Clark’s observation implies a powerful conclusion: There is probably no generic technology effect on teaching and learning. However, the transmission model of instruction is itself flawed, because it treats all instruction as generic and fails to differentiate by content being taught or by teaching strategies employed.
During the same era as Clark’s meta-analysis, Lee Shulman suggested that teacher education research of that era was overlooking the central role of content and subject matter, a phenomenon he called the “missing paradigm”:
The missing paradigm refers to a blind spot with respect to content that now characterizes most research on teaching and, as a consequence, most of our state-level programs of teacher evaluation and teacher certification….What we miss are questions about the content of the lessons taught, the questions asked, and the explanations offered. (Shulman, 1986, p. 7-8)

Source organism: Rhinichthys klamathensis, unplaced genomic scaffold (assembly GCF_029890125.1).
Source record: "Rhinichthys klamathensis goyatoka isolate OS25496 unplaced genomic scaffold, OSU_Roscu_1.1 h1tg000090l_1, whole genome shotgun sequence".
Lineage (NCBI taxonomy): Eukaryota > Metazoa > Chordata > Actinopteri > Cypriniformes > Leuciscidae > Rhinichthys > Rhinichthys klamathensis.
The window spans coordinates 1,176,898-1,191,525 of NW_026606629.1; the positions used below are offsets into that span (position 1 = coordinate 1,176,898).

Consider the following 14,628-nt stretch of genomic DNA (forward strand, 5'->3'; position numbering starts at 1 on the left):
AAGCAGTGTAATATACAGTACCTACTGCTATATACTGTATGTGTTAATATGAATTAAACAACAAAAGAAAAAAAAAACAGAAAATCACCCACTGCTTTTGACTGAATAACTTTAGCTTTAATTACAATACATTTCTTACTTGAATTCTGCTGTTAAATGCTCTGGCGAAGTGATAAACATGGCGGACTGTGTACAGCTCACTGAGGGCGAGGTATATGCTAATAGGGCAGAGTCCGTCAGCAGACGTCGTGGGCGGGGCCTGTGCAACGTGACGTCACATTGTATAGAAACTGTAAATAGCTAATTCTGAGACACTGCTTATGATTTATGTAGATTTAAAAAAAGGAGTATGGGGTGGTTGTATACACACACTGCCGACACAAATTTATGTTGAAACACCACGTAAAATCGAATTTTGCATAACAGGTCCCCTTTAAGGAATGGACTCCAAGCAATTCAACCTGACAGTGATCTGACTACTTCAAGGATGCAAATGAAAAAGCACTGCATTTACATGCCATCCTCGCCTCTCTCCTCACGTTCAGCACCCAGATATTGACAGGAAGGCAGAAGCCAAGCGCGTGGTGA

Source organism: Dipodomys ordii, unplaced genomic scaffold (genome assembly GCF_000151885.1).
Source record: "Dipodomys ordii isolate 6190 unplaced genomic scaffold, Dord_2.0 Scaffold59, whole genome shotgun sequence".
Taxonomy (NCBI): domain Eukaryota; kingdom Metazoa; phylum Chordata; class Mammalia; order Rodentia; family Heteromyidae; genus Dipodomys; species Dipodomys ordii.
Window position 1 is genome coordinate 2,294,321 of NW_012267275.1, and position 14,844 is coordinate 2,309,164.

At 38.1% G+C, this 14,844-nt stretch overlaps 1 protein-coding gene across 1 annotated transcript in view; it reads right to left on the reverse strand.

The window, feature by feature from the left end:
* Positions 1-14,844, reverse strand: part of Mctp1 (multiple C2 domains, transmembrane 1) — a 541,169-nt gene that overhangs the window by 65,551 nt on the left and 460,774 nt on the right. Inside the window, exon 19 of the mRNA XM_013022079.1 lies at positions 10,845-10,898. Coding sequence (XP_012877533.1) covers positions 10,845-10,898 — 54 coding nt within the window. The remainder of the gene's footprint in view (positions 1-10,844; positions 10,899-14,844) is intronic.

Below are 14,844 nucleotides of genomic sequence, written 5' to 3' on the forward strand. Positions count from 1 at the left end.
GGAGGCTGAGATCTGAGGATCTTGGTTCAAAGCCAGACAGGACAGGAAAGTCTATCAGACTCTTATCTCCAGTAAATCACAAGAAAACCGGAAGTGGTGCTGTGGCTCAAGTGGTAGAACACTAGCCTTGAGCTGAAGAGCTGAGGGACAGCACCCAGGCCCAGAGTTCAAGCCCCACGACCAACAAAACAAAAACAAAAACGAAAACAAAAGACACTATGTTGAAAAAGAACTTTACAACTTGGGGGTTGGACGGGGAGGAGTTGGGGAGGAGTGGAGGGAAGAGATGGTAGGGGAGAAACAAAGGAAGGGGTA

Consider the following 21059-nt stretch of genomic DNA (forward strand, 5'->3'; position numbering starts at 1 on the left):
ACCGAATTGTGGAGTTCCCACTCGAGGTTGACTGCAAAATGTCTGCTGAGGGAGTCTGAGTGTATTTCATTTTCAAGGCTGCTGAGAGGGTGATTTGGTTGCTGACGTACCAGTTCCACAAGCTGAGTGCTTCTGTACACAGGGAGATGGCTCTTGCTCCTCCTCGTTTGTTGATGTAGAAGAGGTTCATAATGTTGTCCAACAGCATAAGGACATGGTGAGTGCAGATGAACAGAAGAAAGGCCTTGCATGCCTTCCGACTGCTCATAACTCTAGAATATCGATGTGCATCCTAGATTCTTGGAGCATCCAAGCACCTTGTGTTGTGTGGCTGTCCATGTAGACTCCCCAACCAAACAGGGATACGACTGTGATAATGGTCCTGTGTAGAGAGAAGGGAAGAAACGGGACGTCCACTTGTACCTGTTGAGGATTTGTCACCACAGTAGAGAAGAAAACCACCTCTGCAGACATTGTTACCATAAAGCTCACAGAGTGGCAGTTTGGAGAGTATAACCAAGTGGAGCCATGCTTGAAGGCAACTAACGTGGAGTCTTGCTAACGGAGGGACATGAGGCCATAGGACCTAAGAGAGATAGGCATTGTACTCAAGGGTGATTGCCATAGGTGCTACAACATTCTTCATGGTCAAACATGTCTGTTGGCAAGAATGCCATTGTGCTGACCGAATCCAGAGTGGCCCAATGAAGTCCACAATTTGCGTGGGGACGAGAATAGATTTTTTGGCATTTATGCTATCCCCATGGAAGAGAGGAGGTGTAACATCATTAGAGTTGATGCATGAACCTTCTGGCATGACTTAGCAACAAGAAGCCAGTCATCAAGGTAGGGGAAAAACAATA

Shulman believed that crucial aspects of pedagogical practice are uniquely connected to specific content areas. He went on to coin the phrase pedagogical content knowledge to describe this relationship.
Shulman’s and Clark’s observations cast new light on educational technology research. Research questions and designs that fail to differentiate by the content being studied, the pedagogical strategies employed, and the way that technology interoperates with these variables will probably continue to find that merely using a technology medium is not educationally beneficial. But research that explores how technology interacts with pedagogy and content may disprove Clark’s claim that “media do not influence learning under any conditions” (1983, p. 445).
Technology Pedagogical Content Knowledge